“No,” she said, bursting his bubble. “I’ll have to follow him back to his home base for that.” She almost felt bad lying to him. She could hardly have stalked Chandler for months without knowing where he was.

Gabriel’s voice was higher now with his confusion. “How did you find him? Didn’t McRae’s enforcer tell you where--”

She interrupted him. “He didn’t have to. I spotted Chandler in my neck of the woods and I followed him. He’s having lunch. You know, I could just kill him and you could send pieces to his dad or something.”

“No,” Gabriel snapped. “I had to watch what he did. Now he’s going to have to watch, helpless, while I do the same.”

Behaving like a Bond villain, she thought, but she humored him. “That does have a certain symmetry.” Gabriel was wildly sensitive on the subject of Braedon Chandler. “I’ll just keep following him, okay?”

“Do that,” Gabriel said briskly. “Report back with details.”

“Yes, sir,” she said just as briskly and hung up before he could ask more questions. She half-expected him to call back and thanked all her lucky stars that he didn’t. The three hours she sat in his office in the wee hours of the morning was more than enough of that.

The magic of spying was a little lost with the interruption, but she decided it didn’t bother her too much. She knew where Chandler would go. Greta started packing up her gear. Peppermint ice cream, she thought. I could go for some peppermint ice cream.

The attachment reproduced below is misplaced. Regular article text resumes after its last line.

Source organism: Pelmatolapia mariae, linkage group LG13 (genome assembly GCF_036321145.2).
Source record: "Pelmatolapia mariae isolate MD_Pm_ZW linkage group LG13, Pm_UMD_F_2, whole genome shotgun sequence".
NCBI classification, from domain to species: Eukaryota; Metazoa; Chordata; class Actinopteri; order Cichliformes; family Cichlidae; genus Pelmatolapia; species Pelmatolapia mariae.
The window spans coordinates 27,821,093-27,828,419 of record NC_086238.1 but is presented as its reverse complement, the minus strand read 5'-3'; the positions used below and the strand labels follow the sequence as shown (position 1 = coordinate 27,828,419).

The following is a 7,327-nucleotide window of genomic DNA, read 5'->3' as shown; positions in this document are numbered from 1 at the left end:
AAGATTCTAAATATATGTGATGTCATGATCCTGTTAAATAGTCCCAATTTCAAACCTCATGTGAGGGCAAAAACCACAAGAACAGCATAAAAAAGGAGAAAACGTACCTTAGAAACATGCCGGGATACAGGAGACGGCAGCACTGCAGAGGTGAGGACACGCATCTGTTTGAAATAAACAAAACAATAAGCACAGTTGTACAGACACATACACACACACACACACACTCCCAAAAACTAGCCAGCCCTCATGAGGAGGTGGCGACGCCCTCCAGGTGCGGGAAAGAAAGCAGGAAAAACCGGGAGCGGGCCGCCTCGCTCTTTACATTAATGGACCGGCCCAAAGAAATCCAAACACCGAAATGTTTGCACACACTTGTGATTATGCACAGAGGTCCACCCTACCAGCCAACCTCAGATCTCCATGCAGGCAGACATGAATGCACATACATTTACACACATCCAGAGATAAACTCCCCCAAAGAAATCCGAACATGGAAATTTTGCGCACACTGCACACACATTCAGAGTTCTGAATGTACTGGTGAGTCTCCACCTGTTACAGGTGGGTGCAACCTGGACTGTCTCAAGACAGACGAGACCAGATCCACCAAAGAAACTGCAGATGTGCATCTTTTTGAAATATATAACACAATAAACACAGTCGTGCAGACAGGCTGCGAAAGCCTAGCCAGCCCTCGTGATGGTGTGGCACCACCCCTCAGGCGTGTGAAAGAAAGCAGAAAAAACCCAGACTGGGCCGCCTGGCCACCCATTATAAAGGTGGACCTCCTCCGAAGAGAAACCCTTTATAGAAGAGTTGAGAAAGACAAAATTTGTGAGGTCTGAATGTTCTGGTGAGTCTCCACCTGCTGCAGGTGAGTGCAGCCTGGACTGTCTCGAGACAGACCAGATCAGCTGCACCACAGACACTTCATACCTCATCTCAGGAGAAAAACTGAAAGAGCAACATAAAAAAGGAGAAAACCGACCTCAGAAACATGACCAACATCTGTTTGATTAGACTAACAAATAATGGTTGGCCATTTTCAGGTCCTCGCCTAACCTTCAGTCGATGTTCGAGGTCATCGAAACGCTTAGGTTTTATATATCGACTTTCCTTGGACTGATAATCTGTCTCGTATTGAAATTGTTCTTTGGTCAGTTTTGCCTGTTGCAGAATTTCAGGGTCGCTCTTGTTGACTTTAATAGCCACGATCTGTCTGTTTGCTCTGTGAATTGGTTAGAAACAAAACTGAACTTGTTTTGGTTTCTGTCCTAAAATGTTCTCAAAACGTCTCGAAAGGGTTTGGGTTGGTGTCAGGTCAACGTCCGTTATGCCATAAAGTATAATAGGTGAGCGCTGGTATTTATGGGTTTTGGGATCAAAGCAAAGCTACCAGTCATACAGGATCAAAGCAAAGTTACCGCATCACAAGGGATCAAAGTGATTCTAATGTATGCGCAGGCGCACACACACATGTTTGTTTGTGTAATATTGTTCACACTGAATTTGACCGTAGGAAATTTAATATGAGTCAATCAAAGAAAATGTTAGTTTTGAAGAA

As she strolled back out into the sunshine down on the street, she ran into a smallish, dark-haired woman. The woman was carrying a takeout box from the diner and before Greta could stop it, it spilled out of the woman’s arms onto the sidewalk. “Oh, I’m so sorry,” the woman said as Greta dropped her case and went chasing after the box before it broke open or got stepped on.

“No, it was my fault,” Greta said, snatching the takeout box up. As she looked up at the woman, she had to fight to keep her expression even. One of Wes’ companion’s. Grey-blue eyes stared back at her from a pretty face, and Greta saw sudden, dawning comprehension, knew the woman--Lena, Greta remembered--felt how Greta didn’t register psychically though Lena could see her, had touched her, how she didn’t seem to exist at all but for that sight and touch.

But Greta’s expression must have been convincing. She held the box out, smiling apologetically, and the woman took it mechanically. 

Lena’s smile was a touch strained but not suspicious. She said, “Thank you. It didn’t open up. No harm, no foul.”

Greta grabbed her case and started to move off. “Thanks!” she said, hoping she managed to sound the right amount of awkward and sincere.

“Wait!” Lena called.

Greta paused, glancing over her shoulder. She caught sight of an alleyway as she turned. She knew where it led. She could run that way if she wanted and probably lose her. “Yeah?” she asked casually.

She did it so casually, in such an unstudied way that Greta knew she had done it a thousand times. Suddenly the way she held her box displayed a tattoo on her wrist, moving partway down the back of her hand, of thorned vines wrapped around a sword.

Greta knew the symbol of the Court of Thorns. Every Hunter knew the symbol of the watchdogs for the Court of Twelve. But somehow, she still kept her expression neutral, waiting.

Lena studied her face carefully. Then she shook her head, frowning. “Nevermind. I thought I recognized you, is all.”

Greta shrugged. “I’ve got one of those faces.” Then she turned and left before Lena could say another word.